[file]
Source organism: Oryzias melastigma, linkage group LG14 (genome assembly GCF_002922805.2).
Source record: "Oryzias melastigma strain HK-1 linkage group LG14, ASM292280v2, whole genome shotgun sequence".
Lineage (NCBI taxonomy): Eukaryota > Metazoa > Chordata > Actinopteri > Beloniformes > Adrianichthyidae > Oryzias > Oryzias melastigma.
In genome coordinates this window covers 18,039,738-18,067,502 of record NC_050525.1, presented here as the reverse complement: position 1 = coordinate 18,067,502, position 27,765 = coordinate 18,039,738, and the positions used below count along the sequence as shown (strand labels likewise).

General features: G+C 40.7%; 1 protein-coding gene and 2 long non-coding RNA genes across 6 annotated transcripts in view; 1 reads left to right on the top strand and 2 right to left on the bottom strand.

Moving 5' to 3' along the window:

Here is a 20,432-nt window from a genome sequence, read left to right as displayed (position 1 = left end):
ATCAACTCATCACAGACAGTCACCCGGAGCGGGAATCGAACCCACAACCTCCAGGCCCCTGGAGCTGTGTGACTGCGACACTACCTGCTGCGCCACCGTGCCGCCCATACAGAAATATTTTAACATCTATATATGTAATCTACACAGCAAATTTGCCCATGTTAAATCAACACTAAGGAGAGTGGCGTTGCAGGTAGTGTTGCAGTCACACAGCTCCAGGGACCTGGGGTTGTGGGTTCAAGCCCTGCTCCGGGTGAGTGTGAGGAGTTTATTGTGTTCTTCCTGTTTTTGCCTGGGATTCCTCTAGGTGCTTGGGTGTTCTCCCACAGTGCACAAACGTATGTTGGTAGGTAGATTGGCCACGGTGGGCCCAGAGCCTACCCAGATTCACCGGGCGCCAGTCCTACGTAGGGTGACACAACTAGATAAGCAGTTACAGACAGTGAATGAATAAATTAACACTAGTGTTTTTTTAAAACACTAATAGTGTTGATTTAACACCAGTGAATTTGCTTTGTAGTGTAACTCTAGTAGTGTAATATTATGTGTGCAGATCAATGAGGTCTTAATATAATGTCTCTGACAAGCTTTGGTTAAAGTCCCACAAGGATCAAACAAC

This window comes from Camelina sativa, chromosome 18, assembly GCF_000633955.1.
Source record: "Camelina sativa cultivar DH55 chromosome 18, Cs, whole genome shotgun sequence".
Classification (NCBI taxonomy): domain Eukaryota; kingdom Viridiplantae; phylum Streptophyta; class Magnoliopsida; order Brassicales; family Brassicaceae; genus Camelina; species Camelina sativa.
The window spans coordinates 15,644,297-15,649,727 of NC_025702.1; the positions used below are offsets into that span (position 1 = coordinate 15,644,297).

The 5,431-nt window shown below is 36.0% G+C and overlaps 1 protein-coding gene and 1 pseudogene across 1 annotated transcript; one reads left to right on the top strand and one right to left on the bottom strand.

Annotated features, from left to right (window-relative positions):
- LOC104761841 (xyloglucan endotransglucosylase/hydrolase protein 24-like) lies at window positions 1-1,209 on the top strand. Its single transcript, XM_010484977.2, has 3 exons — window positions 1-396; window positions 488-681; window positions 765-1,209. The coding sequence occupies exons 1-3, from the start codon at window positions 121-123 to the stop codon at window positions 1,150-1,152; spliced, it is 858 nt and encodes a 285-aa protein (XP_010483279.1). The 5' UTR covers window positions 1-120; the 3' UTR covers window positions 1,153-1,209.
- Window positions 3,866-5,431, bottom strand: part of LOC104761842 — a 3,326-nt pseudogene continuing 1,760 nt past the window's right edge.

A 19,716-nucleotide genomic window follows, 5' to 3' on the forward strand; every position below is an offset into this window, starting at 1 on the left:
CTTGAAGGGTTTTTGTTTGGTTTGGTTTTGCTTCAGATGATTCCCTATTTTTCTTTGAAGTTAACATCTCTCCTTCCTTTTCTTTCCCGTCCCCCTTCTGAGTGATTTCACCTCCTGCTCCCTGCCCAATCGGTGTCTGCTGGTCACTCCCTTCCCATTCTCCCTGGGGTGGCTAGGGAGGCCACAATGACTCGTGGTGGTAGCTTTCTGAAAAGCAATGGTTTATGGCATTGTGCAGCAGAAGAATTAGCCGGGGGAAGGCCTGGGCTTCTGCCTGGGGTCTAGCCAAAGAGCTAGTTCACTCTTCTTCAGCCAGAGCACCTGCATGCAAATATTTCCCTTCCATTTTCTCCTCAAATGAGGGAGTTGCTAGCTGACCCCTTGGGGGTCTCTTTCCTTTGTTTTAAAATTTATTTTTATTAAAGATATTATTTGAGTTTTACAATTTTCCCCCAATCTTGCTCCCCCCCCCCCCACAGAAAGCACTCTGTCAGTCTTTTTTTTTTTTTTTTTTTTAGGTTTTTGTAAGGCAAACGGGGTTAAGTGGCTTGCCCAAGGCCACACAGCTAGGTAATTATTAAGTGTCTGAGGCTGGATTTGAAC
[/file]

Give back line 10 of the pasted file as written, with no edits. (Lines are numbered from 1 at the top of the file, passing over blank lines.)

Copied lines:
Source record: "Camelina sativa cultivar DH55 chromosome 18, Cs, whole genome shotgun sequence".